By IRIS CONLAY
A RTISTS neither talk nor write very much about their work. There are notable exceptions of course we
know a great deal about Michelangelo's problems and those of Van Gogh from their letters, but of the great commissions of the past we learn little from the artists themselves of how the work progressed from day to day. This is not surprising. The artist's medium is nut words,
and all he has to say he puts
into the work and leaves it to speak for him. Nevertheless there is a natural curiosity in most of us to know more, to wonder what prompted imagi nation to take its particular direction, to reconstruct the setting. and the models and to conjecture about the patron's restrictions.
Generations to come will be able to satisfy all their curiosity concerning Graham Suther land's great tapestry in Coventry Cathedral through two sources which are comple
mentary to each other the exhibition of many of the pre
liminary sketches of the whole and its details to be retained permanently at Coventry (now showing at the Redfern, Gal
lery, London) and a book The Coventry Tapestry, a series of
conversations that took place between Graham Sutherland and Andrew Rive; about the genesis of the tapestry and about religious art.
The exhibition is tremendously revealing. Here we see the basic sketches of the Christ figure, like a natural leaf form, already bearing a close resem blance to the finished shape. We see the animals before they become emblems, in their rea listic form sketched at Maid stone Zoo. We see studies. too, of a Pieta, a Visitation and an
Annunciation which afterwards were abandoned and replaced by the Crucifixion.
We are shown the magnificent vast drawings of hands and feet copied from his own and enlarged enormously, and finally the many experiments with the face of Christ from the earliest inspired by something seen on a reliquary in Limoges enamel.
What Mr. Sutherland actually said about the making of the
head of Christ is particularly revealing. Mr. Revai asked him, "did you make any actual studies from nature?" Sutherland replied. "No, I made studies from nature for the figure only. I studied the proportions of my own head, and I looked at myself in a glass with regard to lighting and so on. The final head really derived from a hundred differ ern things photographs of cyclists, close-ups of people, photographs of eyes. Egyptian art, Rembrandt and many others."
In a chapter entitled The Problem of Religious Art, Mr. Sutherland is pressed to describe what seems to him 'a religious artist'. "As I see him" he says. "he is someone who brings his skill and understanding to bear on the problem of giving expression to the tenets of an organised belief. Those who have done this best in the past have gained no doubt from their belief. But they seem to have excelled especially because, in addition to this. they were naturally good artists. But is it not a fact that the possession of such a gift may be held outside any organised faith?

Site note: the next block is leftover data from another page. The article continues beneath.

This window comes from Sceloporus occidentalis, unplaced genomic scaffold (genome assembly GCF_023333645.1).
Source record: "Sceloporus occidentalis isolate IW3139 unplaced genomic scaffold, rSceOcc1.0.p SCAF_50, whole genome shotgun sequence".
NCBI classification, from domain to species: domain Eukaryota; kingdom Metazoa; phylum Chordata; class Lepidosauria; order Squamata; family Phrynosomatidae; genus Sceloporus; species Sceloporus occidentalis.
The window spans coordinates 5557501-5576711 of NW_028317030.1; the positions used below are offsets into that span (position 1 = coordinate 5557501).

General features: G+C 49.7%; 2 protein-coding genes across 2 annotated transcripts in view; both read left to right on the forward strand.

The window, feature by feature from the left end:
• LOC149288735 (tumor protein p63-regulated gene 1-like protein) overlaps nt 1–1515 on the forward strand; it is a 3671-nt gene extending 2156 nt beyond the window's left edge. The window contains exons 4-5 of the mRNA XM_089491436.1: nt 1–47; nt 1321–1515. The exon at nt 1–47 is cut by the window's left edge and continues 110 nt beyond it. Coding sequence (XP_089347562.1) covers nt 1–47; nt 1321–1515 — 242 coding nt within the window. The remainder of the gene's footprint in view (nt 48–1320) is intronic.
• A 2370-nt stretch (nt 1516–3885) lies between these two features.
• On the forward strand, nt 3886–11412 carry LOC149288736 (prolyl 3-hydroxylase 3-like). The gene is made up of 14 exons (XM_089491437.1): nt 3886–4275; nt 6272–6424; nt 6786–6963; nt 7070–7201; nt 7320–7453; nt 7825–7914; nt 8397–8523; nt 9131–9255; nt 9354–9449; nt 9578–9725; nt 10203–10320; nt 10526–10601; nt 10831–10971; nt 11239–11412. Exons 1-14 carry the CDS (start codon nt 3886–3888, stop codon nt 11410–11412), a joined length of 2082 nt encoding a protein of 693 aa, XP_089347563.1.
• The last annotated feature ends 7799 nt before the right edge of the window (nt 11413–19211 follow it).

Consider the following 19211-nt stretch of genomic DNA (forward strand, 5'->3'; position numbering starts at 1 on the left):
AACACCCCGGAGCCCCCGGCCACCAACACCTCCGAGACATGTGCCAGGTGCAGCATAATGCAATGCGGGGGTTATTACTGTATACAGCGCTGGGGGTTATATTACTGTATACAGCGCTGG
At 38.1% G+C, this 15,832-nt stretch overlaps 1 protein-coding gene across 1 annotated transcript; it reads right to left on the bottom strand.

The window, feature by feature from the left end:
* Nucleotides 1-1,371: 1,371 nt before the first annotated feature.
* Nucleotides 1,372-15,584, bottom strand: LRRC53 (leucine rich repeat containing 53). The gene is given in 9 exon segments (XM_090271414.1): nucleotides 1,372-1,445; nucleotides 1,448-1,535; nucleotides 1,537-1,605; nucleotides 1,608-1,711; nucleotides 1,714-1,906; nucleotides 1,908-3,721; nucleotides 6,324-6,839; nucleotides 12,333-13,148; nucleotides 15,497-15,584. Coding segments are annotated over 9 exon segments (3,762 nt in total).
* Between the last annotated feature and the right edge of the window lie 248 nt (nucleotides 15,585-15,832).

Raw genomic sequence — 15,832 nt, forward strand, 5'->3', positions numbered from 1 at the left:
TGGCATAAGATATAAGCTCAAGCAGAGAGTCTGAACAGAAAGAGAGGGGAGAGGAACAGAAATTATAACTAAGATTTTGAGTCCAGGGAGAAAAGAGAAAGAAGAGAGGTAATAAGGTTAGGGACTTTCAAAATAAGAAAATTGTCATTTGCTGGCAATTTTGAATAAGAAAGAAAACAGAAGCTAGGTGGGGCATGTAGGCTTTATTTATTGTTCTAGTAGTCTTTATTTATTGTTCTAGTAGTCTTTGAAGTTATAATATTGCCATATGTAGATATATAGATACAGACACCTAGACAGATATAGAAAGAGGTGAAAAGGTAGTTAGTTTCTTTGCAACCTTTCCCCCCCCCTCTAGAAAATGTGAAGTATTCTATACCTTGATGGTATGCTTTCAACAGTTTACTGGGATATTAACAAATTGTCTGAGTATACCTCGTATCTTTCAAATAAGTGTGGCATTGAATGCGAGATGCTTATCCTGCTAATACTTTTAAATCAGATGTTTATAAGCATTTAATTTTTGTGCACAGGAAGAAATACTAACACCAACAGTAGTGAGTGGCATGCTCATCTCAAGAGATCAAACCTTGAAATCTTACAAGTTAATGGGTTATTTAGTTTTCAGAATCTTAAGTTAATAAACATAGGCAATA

"It seems clear to me that there are various kinds of artists who, whether believers or not, have produced or could produce what could be called religious art both today and in the past. It is claimed for Matisse, for instance, that he was not a Christian. 'Yet he was drawn to de the work at Vence. Slight though this is, it is imbued nevertheless with a certain religious feeling, as I believe are most of his very late works.
"But I am also thinking of others: Picasso, Goya and Rembrandt, for instance. These artists come to mind because deeply rooted in them there is a genius for expression, a largeness of spirit, great perspicacity and curiosity, to say nothing of technical invention and a passion close to the sentiment which could be called, properly. T think, religious."
This important book, this exciting exhibition are both landmarks in the development of the religious arts of our time. They ought not to be neglected.
'EX IBIT ION : 'Christ in
Glory' Redfern Gallery until June 12.
BOOK: "The Coventry Tapestry", text edited by Andrew Rival based on conversations with Graham Sutherland (Pallas Gallery and Zwemmer publication 35s).